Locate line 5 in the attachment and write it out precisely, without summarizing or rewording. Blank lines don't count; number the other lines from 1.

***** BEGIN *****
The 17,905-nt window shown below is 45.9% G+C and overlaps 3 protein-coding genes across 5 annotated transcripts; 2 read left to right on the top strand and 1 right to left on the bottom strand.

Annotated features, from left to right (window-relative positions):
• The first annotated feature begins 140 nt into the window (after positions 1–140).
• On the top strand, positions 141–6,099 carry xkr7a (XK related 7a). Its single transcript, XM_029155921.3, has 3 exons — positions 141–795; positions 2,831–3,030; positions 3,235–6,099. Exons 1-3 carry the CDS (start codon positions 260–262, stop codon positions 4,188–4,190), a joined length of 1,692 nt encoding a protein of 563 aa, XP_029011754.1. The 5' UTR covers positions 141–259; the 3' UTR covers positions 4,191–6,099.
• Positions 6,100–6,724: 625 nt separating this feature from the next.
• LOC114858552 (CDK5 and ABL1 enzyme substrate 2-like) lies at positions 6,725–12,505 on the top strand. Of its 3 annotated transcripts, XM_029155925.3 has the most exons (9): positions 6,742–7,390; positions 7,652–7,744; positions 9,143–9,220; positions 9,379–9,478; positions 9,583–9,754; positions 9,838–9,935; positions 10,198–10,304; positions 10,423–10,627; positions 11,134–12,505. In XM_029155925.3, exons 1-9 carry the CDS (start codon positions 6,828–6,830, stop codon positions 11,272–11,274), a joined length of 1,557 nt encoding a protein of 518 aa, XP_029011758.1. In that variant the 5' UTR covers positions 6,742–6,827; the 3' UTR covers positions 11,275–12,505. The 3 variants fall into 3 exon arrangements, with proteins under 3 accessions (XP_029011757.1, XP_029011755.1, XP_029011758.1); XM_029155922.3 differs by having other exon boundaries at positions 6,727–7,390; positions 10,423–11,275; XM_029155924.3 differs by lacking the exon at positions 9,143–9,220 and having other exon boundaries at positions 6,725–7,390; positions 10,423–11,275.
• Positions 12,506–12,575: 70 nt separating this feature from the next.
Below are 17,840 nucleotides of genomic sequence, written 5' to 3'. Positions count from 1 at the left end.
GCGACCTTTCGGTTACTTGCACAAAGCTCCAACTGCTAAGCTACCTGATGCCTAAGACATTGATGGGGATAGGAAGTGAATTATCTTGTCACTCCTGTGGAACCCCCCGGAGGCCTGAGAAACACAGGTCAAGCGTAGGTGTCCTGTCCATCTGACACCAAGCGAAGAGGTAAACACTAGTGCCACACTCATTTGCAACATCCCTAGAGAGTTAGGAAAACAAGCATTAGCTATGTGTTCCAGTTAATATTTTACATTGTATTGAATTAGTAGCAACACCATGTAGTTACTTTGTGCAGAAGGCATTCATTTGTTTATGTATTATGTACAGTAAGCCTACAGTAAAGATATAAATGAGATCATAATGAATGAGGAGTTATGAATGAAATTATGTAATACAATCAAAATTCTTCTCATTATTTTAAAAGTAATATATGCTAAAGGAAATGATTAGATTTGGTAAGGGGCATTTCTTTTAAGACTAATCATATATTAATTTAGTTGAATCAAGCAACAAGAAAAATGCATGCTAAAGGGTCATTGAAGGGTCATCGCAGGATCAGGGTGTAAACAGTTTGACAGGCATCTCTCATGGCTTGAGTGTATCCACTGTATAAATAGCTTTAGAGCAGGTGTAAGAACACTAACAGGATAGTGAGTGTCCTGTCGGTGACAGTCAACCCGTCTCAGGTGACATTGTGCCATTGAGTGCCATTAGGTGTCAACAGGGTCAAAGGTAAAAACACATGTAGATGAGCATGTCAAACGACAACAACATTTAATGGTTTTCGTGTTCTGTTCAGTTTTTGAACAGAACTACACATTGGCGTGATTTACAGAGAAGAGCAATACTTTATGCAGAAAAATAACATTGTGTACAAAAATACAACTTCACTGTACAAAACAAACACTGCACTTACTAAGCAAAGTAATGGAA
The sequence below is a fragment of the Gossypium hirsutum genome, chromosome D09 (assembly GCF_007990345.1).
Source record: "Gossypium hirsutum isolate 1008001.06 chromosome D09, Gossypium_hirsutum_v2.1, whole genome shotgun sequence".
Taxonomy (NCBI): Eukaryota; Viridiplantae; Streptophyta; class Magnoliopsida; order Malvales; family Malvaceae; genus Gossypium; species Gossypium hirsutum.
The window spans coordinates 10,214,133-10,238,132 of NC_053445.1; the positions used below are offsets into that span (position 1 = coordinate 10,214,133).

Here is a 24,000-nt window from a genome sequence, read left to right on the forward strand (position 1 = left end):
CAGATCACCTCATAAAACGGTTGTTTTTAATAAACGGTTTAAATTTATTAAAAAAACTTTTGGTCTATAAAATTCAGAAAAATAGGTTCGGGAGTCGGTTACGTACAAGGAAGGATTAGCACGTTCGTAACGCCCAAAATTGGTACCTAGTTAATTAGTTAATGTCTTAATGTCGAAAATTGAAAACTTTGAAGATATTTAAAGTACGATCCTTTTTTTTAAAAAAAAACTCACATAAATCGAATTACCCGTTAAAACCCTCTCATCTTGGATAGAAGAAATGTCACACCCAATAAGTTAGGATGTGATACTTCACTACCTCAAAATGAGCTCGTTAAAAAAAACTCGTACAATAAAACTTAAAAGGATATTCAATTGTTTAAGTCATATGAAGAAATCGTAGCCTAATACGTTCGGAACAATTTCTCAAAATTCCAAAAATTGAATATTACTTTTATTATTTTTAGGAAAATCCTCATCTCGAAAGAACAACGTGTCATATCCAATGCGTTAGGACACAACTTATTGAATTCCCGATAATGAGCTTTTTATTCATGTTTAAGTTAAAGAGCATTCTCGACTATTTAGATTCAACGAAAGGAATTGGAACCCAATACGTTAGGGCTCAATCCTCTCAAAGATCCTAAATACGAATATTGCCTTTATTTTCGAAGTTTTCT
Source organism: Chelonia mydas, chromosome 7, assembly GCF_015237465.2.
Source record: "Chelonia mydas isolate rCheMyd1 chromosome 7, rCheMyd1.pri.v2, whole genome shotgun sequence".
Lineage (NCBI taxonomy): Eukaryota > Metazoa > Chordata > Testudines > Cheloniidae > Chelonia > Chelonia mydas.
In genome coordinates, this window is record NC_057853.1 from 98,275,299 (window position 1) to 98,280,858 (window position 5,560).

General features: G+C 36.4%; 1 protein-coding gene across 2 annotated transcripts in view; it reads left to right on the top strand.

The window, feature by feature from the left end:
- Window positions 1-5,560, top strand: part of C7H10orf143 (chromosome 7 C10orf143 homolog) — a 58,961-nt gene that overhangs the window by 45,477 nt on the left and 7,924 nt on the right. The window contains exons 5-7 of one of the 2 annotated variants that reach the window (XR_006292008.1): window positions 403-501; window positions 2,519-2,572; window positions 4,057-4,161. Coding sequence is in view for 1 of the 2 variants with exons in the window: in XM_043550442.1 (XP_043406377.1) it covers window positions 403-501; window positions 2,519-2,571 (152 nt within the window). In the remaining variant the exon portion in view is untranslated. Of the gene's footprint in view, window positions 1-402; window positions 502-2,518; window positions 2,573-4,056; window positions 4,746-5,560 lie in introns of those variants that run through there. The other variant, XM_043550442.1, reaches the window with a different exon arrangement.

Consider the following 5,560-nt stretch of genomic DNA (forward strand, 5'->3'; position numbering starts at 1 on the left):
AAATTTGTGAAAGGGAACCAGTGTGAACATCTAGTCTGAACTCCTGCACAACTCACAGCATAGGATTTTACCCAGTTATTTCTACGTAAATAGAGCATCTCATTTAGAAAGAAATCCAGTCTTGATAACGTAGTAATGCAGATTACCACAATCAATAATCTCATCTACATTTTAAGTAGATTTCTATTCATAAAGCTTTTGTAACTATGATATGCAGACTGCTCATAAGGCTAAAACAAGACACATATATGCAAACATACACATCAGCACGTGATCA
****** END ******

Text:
• Positions 6,100–6,724: 625 nt separating this feature from the next.